Be ketotic . . . but only sometime

Achieving ketosis by engaging in a very low-carbohydrate, high-fat lifestyle is an effective means of losing weight, breaking insulin and leptin resistance, reversing type 2 diabetes and fatty liver, reducing blood pressure, reversing the inflammation of visceral fat, and may even cause partial or total remission of selected cancers.

So what’s the problem?

The problem comes when people remain ketotic for extended periods. We know with confidence that long-term ketosis poses substantial risk for health complications because thousands of children have followed ketogenic diets over the years as a means of suppressing intractable grand mal seizures unresponsive to drugs and procedures, seizures that can lead to irreversible brain damage if not stopped. A ketogenic diet reduces seizures by approximately 55-85%. Because seizures are a chronic problem, these kids maintain ketosis for months to years.

The health of these kids have been formally tracked. What happens to them beyond the reduction in seizures? A number of phenomena emerge:

  • They have high likelihood of calcium oxalate and uric acid kidney stones–Likelihood is 10- to 100-fold greater than in kids not on the diet. Kidney stones are uncommon in childhood, yet these kids commonly have kidney stones. The risk in an adult on a prolonged ketogenic effort is therefore high, also. Kidney stones are not benign–they are painful and can occasionally result in kidney damage (increased creatinine, urinary tract infections, etc.)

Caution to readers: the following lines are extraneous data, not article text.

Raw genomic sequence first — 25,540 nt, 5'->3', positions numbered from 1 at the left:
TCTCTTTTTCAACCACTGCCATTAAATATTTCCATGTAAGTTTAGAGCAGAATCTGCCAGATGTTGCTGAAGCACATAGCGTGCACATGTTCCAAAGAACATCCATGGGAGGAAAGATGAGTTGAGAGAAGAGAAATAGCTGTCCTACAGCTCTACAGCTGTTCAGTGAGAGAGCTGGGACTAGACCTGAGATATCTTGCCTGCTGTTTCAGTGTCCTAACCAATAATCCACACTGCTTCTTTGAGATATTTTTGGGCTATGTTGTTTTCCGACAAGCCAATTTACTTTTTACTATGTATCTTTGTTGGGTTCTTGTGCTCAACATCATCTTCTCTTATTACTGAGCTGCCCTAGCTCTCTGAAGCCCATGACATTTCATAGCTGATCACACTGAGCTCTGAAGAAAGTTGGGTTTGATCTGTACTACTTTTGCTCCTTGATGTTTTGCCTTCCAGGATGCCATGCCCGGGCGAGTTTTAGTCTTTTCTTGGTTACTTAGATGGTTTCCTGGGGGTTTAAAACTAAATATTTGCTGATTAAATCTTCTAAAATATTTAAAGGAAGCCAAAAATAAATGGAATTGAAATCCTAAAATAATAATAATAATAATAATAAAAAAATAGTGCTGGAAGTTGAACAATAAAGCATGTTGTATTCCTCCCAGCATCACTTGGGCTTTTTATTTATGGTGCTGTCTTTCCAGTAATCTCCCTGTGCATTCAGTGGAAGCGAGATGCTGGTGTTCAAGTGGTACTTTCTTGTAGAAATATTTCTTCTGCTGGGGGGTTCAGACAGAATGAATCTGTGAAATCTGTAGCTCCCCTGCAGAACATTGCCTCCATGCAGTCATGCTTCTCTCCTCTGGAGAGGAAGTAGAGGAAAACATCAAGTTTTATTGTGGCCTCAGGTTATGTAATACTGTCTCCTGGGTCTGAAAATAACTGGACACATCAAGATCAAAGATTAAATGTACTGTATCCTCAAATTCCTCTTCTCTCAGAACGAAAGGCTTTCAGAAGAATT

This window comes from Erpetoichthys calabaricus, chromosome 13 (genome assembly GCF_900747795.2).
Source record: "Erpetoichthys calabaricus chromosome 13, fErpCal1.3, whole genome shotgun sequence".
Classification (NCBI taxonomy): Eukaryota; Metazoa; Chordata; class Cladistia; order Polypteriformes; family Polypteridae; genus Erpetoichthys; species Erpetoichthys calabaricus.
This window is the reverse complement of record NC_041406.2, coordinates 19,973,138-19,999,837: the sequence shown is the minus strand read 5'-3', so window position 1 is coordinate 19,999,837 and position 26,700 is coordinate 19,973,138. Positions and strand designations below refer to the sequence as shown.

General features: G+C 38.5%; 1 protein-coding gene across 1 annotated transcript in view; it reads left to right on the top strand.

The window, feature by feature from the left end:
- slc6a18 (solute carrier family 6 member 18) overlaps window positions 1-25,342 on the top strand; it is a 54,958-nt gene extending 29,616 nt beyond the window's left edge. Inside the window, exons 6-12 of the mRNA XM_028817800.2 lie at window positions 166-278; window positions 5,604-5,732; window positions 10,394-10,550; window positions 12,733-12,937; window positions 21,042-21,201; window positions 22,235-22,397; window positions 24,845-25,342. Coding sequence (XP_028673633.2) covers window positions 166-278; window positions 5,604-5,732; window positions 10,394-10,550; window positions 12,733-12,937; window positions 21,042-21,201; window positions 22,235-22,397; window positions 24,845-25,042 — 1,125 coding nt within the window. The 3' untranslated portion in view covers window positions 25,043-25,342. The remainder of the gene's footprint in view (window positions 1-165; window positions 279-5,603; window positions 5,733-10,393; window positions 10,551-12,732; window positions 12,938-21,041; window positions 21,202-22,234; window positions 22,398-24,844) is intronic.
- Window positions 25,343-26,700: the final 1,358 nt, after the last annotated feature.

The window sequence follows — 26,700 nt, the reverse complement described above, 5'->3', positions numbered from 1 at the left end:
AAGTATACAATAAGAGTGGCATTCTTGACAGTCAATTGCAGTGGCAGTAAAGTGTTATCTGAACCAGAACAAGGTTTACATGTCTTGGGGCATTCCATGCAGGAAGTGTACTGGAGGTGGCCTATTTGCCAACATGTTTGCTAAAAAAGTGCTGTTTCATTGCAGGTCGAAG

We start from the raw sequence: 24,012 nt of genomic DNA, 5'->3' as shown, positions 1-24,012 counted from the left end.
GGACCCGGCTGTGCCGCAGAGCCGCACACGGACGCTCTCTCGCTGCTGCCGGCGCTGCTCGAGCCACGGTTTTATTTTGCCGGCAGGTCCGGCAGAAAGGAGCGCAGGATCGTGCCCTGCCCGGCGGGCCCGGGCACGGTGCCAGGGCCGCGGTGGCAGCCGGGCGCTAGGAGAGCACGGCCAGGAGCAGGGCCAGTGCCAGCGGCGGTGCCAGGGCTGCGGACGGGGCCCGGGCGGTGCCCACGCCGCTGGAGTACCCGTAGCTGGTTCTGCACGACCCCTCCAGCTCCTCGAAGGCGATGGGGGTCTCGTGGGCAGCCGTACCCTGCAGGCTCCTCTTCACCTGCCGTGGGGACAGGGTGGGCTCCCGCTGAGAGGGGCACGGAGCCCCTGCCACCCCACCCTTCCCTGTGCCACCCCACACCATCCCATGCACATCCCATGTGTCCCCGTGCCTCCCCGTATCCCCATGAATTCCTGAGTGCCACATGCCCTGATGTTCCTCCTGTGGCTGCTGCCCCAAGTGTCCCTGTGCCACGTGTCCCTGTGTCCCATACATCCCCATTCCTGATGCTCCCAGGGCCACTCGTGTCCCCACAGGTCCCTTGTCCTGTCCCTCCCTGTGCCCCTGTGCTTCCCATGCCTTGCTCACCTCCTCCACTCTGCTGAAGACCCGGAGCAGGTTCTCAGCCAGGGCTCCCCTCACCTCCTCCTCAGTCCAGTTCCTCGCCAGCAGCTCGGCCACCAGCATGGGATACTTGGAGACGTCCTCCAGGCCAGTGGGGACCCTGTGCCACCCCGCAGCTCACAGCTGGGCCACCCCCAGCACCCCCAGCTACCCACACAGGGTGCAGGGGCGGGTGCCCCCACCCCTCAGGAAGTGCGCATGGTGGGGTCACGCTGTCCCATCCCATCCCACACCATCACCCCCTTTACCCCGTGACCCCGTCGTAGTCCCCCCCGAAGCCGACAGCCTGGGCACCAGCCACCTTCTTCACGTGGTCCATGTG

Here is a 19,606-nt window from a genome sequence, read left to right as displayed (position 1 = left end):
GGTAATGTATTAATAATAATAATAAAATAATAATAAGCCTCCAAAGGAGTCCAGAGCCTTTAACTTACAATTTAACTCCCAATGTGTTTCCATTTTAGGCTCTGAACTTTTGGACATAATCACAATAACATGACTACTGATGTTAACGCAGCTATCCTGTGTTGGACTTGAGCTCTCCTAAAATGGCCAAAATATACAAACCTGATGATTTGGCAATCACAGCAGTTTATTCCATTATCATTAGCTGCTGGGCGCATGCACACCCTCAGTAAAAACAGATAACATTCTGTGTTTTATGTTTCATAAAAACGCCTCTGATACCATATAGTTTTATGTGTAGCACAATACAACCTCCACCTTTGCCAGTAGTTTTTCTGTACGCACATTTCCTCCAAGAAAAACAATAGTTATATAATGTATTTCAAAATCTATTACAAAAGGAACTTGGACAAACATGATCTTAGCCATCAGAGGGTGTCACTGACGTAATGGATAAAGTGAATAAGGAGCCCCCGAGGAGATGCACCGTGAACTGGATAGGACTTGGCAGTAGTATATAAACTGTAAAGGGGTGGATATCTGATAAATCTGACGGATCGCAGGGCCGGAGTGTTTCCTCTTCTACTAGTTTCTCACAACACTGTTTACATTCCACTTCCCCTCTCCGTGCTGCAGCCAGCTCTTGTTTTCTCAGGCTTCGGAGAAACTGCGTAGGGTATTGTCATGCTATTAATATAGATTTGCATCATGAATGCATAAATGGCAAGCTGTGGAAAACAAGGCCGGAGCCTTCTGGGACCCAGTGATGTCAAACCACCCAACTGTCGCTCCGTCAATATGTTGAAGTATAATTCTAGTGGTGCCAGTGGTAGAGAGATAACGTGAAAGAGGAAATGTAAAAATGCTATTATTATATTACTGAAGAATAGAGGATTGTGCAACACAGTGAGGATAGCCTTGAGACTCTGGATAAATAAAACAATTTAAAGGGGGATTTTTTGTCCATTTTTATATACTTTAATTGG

• Growth is stunted–Most of these kids fail to grow normally and fall into the 10th percentile for growth or less. Adults on a ketogenic diet are no longer growing, of course, but the growth impairment observed in children suggests that there is something fundamentally wrong with prolonged ketosis sufficient to impair normal growth.
  • There are occasional instances of cardiomyopathies (heart muscle diseases, heart failure) and sudden cardiac death–The immediate causes are unclear, though at least some cases are due to severe selenium deficiency. The picture is muddied by the fact that some kids are fed large quantities of corn oil as a means of maintaining ketosis. Nonetheless, it suggests further uncertainties with prolonged ketosis.